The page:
In his analysis of the Russian scene with Oswald on the ground, Newman made clear two important points. First, whereas most of the attention prior to this book was on embassy official Richard Snyder's interaction with Oswald, Newman revealed a man behind the scenes, peering through the curtains: John McVickar. It was this other embassy official who asked Priscilla Johnson to interview Oswald without Snyder's OK. (p. 72) What makes this interesting is the timing. Oswald had actually refused an interview with American reporter Bob Korengold. He had not been very forthcoming with Aline Mosby, the first journalist to talk to him. Then two things happened. First, the Russians communicated to Oswald that he would be allowed to stay in Russia (p. 73). Second, after McVickar gave Johnson the tip about Oswald, the defector agreed to meet her at her room. He arrived at nine at night. He stayed until well past midnight. (p. 72) What makes this interesting is that Newman reveals that Oswald's room at the Metropole Hotel was equipped with an infra-red camera for the observation of its occupants-and the CIA knew this. (p. 9) Second, Oswald found out he would be allowed to stay through a Russian official who actually visited his room.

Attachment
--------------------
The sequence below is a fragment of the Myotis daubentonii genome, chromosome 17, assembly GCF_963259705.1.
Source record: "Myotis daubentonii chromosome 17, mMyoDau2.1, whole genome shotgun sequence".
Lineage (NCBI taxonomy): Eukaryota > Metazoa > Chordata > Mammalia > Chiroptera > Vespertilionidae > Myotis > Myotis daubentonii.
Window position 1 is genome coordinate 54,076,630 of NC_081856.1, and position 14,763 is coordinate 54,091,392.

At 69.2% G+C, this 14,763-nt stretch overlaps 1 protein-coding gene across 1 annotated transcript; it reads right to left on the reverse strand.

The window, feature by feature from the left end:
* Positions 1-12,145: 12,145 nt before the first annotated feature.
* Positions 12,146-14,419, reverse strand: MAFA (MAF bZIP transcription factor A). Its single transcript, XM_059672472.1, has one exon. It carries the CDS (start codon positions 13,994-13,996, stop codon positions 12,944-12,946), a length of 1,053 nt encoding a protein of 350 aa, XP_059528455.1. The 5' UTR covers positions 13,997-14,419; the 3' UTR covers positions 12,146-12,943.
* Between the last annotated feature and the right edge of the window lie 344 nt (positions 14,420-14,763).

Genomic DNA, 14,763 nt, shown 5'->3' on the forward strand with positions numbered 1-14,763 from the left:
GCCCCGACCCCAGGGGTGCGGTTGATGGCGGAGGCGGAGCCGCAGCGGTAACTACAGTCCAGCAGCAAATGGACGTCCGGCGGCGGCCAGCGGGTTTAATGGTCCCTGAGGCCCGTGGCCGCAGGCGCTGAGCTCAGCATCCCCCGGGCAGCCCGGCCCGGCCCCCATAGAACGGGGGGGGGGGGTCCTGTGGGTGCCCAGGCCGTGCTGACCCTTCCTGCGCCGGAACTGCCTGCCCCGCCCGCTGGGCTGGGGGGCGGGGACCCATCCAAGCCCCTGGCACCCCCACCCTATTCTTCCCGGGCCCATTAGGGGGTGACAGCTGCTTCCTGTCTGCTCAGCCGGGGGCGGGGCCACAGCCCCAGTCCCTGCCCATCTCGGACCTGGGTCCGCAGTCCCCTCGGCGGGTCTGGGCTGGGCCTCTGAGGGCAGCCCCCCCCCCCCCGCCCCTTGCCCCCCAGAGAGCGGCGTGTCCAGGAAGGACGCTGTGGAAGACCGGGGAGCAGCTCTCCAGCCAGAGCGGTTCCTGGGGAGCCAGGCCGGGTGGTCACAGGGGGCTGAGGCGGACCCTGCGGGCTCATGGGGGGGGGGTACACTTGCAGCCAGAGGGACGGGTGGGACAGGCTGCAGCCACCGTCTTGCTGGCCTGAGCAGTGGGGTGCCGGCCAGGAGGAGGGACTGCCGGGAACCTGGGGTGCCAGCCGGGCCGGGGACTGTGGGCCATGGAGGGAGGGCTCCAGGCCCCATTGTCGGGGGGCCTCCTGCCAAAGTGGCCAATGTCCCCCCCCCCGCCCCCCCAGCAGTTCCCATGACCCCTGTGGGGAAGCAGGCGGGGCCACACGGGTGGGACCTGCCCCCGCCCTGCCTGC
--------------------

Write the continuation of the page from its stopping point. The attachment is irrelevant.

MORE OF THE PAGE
After the long interview with Priscilla Johnson, McVickar had dinner with the reporter. Johnson, of course, worked for the conservative, and intelligence affiliated, North American News Alliance. At this dinner, somehow, some way, McVickar revealed that Oswald was going to be trained in electronics. (p. 84) Which he was.
Besides the discoveries about McVickar, Newman actually found documents that revealed that Johnson had applied to work for the CIA as early as 1952. She then worked with Cord Meyer, who helped fund the Congress for Cultural Freedom, exposed later as a CIA conduit. At the time Newman wrote the book, it was not yet revealed that the CIA did not hire her because they later deduced she could be used to do what they wanted anyway and they classified her as a "witting collaborator." (The Assassinations p. 435) The story based on this interview received little play in the media at the time, although it did announce that Oswald was a defector. But after the assassination, Johnson revised this original story-to Oswald's disadvantage-- and it received circulation through the wire services, including the front page of the Dallas Morning News. Thanks to Newman we now know that McVickar was ultimately responsible for it.